Cartier has man­aged to cre­ate the eas­i­est time and cal­en­dar change in a mere in­stant.

Esquire Malaysia Watch Guide - - Watch Innovasion­s of 2014 - Words by Ivan Lim

im­me­di­ately stands out. The sub-di­als and win­dows through which it is of­ten pre­sented oc­cupy most of the watch face, mark­ing the time­piece as a work of tech­ni­cal mas­tery. To bet­ter ap­pre­ci­ate this com­pli­ca­tion, we need to un­der­stand its pur­pose. An astro­nom­i­cal year is the time taken for the earth to com­plete one or­bit around the sun, and takes 365.24 days. How­ever, for daily us­age, there is a re­quire­ment to have round num­bers and this prompted the Ro­man em­peror Julius Cae­sar to in­sti­tute the leap year in 46BC. Thus, the Per­pet­ual Cal­en­dar chal­lenges watch­mak­ers to follow the stride of time across day, week, month and year through the decades with no adjustment needed, while ac­count­ing for leap years.

How have tra­di­tional watch­mak­ers ac­com­plished this feat? It helps to un­der­stand that the prin­ci­pal com­po­nent of a per­pet­ual cal­en­dar watch is the month cam. Think of this as a disc that has been fixed to the un­der­side of a larger ro­tat­ing wheel. It has seven ridges (for months with 31 days), four dents (for months with 30 days), and a larger dent with an ad­di­tional ro­tat­ing piece for Fe­bru­ary. This is es­sen­tially the me­chan­i­cal mem­ory for the per­pet­ual cal­en­dar, and is joined to the day, date, year and other mech­a­nisms via a se­ries of wheels, discs, levers and pawls (fin­gers which en­gage the wheels) which are set at dif­fer­ent heights so as to ro­tate the var­i­ous discs at their re­spec­tive times. A full ex­pla­na­tion is out of the scope of this ar­ti­cle but the reader can imag­ine that with mul­ti­ple mech­a­nisms in­volved, any adjustment would have to be made via mul­ti­ple push­ers on the watch case.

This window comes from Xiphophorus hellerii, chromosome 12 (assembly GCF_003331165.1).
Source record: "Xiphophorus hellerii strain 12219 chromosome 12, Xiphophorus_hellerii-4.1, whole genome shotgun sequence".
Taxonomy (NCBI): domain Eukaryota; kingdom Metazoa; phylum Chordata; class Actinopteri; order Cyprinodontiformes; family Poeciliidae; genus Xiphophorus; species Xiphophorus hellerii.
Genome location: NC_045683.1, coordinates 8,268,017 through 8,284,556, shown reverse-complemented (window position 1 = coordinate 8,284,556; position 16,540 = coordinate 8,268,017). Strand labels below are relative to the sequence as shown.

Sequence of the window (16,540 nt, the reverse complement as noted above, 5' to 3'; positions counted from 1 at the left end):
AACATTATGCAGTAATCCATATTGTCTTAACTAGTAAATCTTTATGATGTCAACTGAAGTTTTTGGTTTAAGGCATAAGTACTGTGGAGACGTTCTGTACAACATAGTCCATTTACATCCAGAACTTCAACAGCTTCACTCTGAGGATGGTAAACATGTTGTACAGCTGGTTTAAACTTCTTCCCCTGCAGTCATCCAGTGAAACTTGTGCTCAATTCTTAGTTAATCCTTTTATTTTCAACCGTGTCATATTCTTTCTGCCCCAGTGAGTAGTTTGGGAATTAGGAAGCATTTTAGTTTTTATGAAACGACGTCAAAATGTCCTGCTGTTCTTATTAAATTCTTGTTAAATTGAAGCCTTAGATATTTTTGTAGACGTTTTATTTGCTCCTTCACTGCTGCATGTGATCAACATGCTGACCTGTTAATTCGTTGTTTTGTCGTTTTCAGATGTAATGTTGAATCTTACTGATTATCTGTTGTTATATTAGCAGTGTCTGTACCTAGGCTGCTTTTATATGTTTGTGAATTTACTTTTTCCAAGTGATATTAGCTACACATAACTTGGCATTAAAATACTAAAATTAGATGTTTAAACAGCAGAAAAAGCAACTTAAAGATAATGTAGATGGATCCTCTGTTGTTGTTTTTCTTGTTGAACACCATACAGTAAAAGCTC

The Ro­tonde de Cartier Astro­cal­endaire watch departs from this. The Per­pet­ual Cal­en­dar dis­plays are ar­ranged three-di­men­sion­ally in con­cen­tric lev­els; day is in­di­cated on the first, month on the sec­ond, with the out­er­most cir­cle show­ing the date. Each tier has a mov­ing blue win­dow which di­rects the wearer’s eye to the ap­pli­ca­ble marker at the time. Fi­nally, a hand on the back of the watch in­forms whether it is a nor­mal or leap year. Par­tially patented, the gear train sys­tem of the Astro­cal­endaire’s 9459 MC move­ment re­places the tra­di­tional lever and spring mech­a­nisms with a gear train mech­a­nism that sig­nif­i­cantly re­duces the risk of dam­age should the watch ever be over-wound.

Cased in plat­inum and wound au­to­mat­i­cally from its large ro­tor (with a 50 hours power re­serve), the Astro­cal­endaire’s de­sign rep­re­sents great tech­ni­cal in­ge­nu­ity. The de­sign of a tra­di­tion per­pet­ual cal­en­dar pro­hibits any man­ual cor­rec­tion sev­eral hours be­fore and after mid­night at the risk of break­ing the mech­a­nism. In ad­di­tion, when mak­ing ad­just­ments to the watch, the usual four push-pieces on the side of the case are hard to nav­i­gate and never clearly iden­ti­fied. The Astro­cal­endaire elim­i­nates this prob­lem by in­cor­po­rat­ing a set­ting sys­tem which uti­lizes the crown to con­trol the date and month in­di­ca­tors along with the usual hour and minute hands. Adjustment of the watch is made even eas­ier with the pos­si­bil­ity of cor­rect­ing the var­i­ous mech­a­nisms for­wards and back­wards. This has hith­erto been a strict no-no for most me­chan­i­cal watches.

In­cor­po­rat­ing the tour­bil­lon com­pli­ca­tion which off­sets the ef­fects of grav­ity on the watch’s move­ment and cer­ti­fied Poin­con de Gen­eve, the Ro­tonde de Cartier Astro­cal­endaire eas­ily dis­tin­guishes it­self from the other watches with the Per­pet­ual Cal­en­dar com­pli­ca­tion. While it flaw­lessly mea­sures time through fu­ture decades, it is most cer­tainly an in­no­va­tion for the present.

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